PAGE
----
Administration of estates
Deeds of Variation post-death planning
If a relative of yours dies and has not left a Will it is said that they have died intestate. In such circumstances the person responsible for dealing with the deceased’s estate is usually the closest relative.
Under the law of intestacy the order of the deceased’s closest relative is set out below, this order is the same order of entitlement to inherit the deceased’s estate. However in some circumstances there are set limits as to how much certain relatives can inherit after which the next in line inherits a proportion of the deceased’s estate:-1. Spouse or registered civil partner (where not divorced) 2. Children if over 18 or Grandchildren over 18 if deceased’s own child has pre-deceased the deceased 3. Parents (or mother where deceased illegitimate) 4. Brothers, Sisters or their issue if brothers, sisters pre-deceased the deceased 5. Half brothers, Sister but if pre-deceased the deceased then their issue 6. Grandparents 7. Uncles and Aunts but if pre-deceased the deceased their issue 8. Uncles and Aunts of the half blood but if pre-deceased the deceased their issue 9. Treasury Solicitor on behalf of the Crown The relative responsible for dealing with the estate is called the personal representative. The personal representative must deal with duties which include:-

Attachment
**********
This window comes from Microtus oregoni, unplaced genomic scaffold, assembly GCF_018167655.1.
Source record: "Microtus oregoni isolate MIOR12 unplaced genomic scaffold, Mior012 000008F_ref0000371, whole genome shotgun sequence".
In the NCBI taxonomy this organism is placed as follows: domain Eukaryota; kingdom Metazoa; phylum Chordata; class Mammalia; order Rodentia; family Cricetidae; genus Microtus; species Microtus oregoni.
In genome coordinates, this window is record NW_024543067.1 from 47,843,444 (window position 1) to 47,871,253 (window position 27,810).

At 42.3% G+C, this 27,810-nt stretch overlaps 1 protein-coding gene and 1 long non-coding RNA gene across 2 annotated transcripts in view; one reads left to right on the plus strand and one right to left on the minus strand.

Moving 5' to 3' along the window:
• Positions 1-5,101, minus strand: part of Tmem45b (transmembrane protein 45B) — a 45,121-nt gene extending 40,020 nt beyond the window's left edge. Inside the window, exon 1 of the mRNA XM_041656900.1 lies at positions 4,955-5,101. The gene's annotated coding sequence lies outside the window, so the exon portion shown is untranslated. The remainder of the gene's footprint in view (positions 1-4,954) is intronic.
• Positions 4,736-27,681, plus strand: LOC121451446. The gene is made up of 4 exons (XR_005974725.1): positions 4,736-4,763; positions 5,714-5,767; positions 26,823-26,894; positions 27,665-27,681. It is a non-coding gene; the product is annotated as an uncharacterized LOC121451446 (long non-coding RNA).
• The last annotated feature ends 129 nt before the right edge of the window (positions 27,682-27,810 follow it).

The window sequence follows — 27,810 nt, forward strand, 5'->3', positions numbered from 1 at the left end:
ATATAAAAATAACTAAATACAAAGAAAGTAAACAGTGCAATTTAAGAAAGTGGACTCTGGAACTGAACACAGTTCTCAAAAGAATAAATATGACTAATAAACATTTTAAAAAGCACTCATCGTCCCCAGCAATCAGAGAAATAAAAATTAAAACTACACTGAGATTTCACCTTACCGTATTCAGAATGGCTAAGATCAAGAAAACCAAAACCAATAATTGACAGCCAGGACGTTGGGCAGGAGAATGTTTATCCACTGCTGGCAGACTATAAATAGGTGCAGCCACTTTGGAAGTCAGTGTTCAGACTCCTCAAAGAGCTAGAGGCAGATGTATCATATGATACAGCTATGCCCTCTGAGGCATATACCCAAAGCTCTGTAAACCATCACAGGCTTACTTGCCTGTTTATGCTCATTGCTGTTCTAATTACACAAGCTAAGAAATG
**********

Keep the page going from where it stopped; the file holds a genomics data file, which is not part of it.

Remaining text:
Pay for the deceased’s funeral
Obtain the Grant of Representation from the Probate Registry
Value the estate
Complete Inland Revenue tax returns
Calculate and pay any tax due
Pay the deceased’s debts
Prepare estate accounts
Distribute the estate in accordance with the intestacy rules
This firm can deal with all of the above duties on your behalf. Contact this firm for a free quotation.
This guide is intended as general information only it does not seek to summarise the relevant legislation which is a complex and technical area of law. This guide should therefore not be relied upon and you should take specific professional legal advice relating to your personal circumstances.